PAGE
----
Do you still do the blog for money stuff?

I’m really glad they’ve plugged you in and are using you so much at your day job. The opposite of that is brutal and part of the reason I left. They weren’t using me at all and I had nothing to do. Let me tell you from experience applying at other jobs and learning what I’ve been learning over the last 6 months that any and all programming knowledge is the key to the future in the workplace. Make sure you’re learning as much as you can about PHP, SQL, and how to manipulate and query databases. The trends are all going towards software programming, big data analysis, and cloud computing. You’re in a good spot now, but you may be able to take what you’re learning and be more valuable elsewhere. That’s usually the only way to actually get a real ‘raise’.

I still have blogs that make me money, but it’s not my primary income and while it seems like ‘passive’ income, it’s really not. If I don’t keep writing and backlinking, the blogs stop making any real money after about a month of non-activity. That’s why it’s so important for businesses to have a blog and a strong social media presence because if they don’t, they don’t show up in Google where they need to. Think about it, there are so many websites out there now that Google can’t possibly keep them all at the top – so they favor the ones with fresh content. This applies to small businesses, blogs, or anything else online. Let me give you a real-world example:

I had a blog that was making $25 in October, but I wrote like crazy all of November and December. By the end of December, I made $600 from that blog, but after not writing anything for January and February, it’s back to $25. Now some of that was Christmas traffic, but it’s happening across all of my blogs. Unless I write on them and keep them relevant, they aren’t relevant. Don’t get me wrong, there’s still plenty of money to be made in blogs, but you have to do the same thing I told you with starting out a business. You have to find real problems people are having with the product, write to those problems with how your affiliate products are the answer – and the people will come. It’s still work though.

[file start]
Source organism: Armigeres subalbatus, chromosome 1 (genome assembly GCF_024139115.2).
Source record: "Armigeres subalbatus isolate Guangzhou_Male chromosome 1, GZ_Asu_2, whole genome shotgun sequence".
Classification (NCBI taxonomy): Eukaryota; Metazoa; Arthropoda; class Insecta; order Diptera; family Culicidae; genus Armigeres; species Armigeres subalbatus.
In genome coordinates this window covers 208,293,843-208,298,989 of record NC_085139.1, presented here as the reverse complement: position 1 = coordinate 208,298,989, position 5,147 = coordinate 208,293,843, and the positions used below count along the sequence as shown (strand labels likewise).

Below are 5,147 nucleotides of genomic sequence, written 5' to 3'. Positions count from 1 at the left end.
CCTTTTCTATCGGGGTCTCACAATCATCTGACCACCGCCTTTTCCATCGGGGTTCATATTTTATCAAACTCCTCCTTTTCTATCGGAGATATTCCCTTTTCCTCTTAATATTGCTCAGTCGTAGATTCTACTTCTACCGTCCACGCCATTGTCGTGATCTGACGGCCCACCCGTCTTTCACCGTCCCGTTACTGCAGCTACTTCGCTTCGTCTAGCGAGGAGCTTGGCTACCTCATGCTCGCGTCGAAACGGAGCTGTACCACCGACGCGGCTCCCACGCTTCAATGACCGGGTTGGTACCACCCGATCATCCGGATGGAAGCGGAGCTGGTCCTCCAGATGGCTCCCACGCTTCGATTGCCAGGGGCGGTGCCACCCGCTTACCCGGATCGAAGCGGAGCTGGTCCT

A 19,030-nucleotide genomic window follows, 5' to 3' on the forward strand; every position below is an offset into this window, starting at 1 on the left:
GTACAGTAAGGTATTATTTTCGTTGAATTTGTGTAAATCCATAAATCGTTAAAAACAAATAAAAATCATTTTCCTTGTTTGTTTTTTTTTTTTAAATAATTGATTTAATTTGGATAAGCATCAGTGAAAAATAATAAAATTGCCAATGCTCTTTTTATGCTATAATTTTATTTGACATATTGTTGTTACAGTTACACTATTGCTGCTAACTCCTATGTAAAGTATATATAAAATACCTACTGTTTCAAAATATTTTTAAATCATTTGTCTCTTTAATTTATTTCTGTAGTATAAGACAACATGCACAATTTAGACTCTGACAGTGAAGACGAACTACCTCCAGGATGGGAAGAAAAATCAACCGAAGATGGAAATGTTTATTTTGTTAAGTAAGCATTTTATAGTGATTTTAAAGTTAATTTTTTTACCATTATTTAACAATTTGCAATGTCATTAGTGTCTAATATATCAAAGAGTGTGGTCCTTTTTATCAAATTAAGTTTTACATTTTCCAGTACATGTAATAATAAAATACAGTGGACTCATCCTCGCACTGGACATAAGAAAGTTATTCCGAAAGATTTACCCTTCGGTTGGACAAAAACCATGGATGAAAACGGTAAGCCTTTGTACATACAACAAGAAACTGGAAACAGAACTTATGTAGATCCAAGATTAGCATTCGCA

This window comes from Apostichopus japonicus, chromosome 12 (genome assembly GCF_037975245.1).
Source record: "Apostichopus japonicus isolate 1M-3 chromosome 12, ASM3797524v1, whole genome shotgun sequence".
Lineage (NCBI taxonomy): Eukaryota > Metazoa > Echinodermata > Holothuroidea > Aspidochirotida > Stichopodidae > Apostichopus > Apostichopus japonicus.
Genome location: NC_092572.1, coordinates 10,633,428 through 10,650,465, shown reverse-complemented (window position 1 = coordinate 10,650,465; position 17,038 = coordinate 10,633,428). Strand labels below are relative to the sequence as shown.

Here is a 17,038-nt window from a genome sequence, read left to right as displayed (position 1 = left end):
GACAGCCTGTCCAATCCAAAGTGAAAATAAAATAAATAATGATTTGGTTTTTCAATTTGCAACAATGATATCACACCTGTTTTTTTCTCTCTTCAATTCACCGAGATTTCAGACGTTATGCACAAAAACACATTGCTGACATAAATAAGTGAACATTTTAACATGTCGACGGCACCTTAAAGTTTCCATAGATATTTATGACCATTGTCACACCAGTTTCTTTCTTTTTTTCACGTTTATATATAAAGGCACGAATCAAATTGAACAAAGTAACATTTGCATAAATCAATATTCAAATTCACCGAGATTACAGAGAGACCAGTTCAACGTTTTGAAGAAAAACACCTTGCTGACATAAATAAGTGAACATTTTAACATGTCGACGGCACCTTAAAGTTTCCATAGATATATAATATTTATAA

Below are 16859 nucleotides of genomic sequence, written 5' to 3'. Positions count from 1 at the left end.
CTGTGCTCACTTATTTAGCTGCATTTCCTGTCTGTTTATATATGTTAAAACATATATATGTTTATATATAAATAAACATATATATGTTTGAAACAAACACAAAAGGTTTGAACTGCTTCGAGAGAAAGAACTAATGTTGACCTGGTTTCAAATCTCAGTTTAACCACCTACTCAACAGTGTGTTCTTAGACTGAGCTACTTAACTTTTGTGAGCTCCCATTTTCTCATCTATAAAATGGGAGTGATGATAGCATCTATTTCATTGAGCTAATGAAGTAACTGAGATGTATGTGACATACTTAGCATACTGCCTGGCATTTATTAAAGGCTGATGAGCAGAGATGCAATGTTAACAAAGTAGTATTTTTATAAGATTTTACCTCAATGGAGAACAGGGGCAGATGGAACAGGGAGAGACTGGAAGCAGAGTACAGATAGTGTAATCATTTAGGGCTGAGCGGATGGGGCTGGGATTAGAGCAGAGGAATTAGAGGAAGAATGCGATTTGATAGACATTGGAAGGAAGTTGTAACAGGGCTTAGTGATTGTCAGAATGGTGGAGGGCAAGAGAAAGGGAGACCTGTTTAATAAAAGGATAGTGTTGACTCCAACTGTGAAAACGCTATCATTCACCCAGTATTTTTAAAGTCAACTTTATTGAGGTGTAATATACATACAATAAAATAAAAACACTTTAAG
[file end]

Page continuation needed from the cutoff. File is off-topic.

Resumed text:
The best thing you can do is to just do something. You’re not going to get good at it until you try and fail. It’s okay to fail, it’s how you learn. I have way more blogs that failed when I first started, but I started two new blogs in December that now equal my top site. I learned from all of my mistakes and can now do it better, faster. As far as apps go, I don’t want to discourage you from trying, but there are some big learning curves and substantial marketing issues to overcome in the marketplace once you’ve made one. My advice there is to pick a platform, make a simple program, then make iterations of the program, making it do more and more or do a different programs over time, learning as you go. You can actually use your apps as a platform to market your new app releases, meaning your best app should probably be your tenth app (and it makes sense that it would be that way anyway).

I make more net now than I did “net” at my day job, but while my schedule is different, it’s sometimes twice the work. That’s because when you run your own business you have to work to get the business, and then you have to work to do the business so it’s almost double the work. At my past employer, the work came to me so half of the work was already done. I didn’t have to run an internal marketing campaign around the company asking for work and specifying why I should be the one to do it. Although, come to think of it, I probably should have. It would have riled a lot of feathers, but it strikes me as a better way to live within an organization. Anyway, I’m sure you’ll figure out what you want to do, but remember to enjoy the moments you have. Enjoy your family, and such.